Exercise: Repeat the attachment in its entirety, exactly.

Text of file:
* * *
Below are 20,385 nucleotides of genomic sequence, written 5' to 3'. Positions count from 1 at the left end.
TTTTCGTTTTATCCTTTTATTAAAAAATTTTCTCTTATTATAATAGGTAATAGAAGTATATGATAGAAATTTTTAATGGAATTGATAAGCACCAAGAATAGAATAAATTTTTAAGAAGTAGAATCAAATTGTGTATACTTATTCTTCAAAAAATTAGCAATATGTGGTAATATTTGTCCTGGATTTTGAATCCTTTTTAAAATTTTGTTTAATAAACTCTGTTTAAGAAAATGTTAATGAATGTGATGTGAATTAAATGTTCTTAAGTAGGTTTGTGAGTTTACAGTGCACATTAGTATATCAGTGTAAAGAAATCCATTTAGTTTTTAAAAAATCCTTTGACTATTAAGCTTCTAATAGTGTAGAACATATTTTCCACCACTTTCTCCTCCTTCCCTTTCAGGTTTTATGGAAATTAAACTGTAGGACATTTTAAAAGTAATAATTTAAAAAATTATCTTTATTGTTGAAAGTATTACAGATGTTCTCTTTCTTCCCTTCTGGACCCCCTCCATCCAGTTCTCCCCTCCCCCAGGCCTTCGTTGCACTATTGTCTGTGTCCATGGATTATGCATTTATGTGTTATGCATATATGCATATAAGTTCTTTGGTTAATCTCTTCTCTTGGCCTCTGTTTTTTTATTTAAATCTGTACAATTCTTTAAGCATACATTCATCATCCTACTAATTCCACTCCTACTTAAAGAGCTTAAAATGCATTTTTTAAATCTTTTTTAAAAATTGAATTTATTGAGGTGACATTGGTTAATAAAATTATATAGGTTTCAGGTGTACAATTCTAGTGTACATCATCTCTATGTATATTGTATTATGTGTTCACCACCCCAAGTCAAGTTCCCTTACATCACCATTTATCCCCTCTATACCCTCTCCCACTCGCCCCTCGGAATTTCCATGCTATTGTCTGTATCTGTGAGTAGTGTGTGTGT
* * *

Below are 20,385 nucleotides of genomic sequence, written 5' to 3'. Positions count from 1 at the left end.
TTTTCGTTTTATCCTTTTATTAAAAAATTTTCTCTTATTATAATAGGTAATAGAAGTATATGATAGAAATTTTTAATGGAATTGATAAGCACCAAGAATAGAATAAATTTTTAAGAAGTAGAATCAAATTGTGTATACTTATTCTTCAAAAAATTAGCAATATGTGGTAATATTTGTCCTGGATTTTGAATCCTTTTTAAAATTTTGTTTAATAAACTCTGTTTAAGAAAATGTTAATGAATGTGATGTGAATTAAATGTTCTTAAGTAGGTTTGTGAGTTTACAGTGCACATTAGTATATCAGTGTAAAGAAATCCATTTAGTTTTTAAAAAATCCTTTGACTATTAAGCTTCTAATAGTGTAGAACATATTTTCCACCACTTTCTCCTCCTTCCCTTTCAGGTTTTATGGAAATTAAACTGTAGGACATTTTAAAAGTAATAATTTAAAAAATTATCTTTATTGTTGAAAGTATTACAGATGTTCTCTTTCTTCCCTTCTGGACCCCCTCCATCCAGTTCTCCCCTCCCCCAGGCCTTCGTTGCACTATTGTCTGTGTCCATGGATTATGCATTTATGTGTTATGCATATATGCATATAAGTTCTTTGGTTAATCTCTTCTCTTGGCCTCTGTTTTTTTATTTAAATCTGTACAATTCTTTAAGCATACATTCATCATCCTACTAATTCCACTCCTACTTAAAGAGCTTAAAATGCATTTTTTAAATCTTTTTTAAAAATTGAATTTATTGAGGTGACATTGGTTAATAAAATTATATAGGTTTCAGGTGTACAATTCTAGTGTACATCATCTCTATGTATATTGTATTATGTGTTCACCACCCCAAGTCAAGTTCCCTTACATCACCATTTATCCCCTCTATACCCTCTCCCACTCGCCCCTCGGAATTTCCATGCTATTGTCTGTATCTGTGAGTAGTGTGTGTGT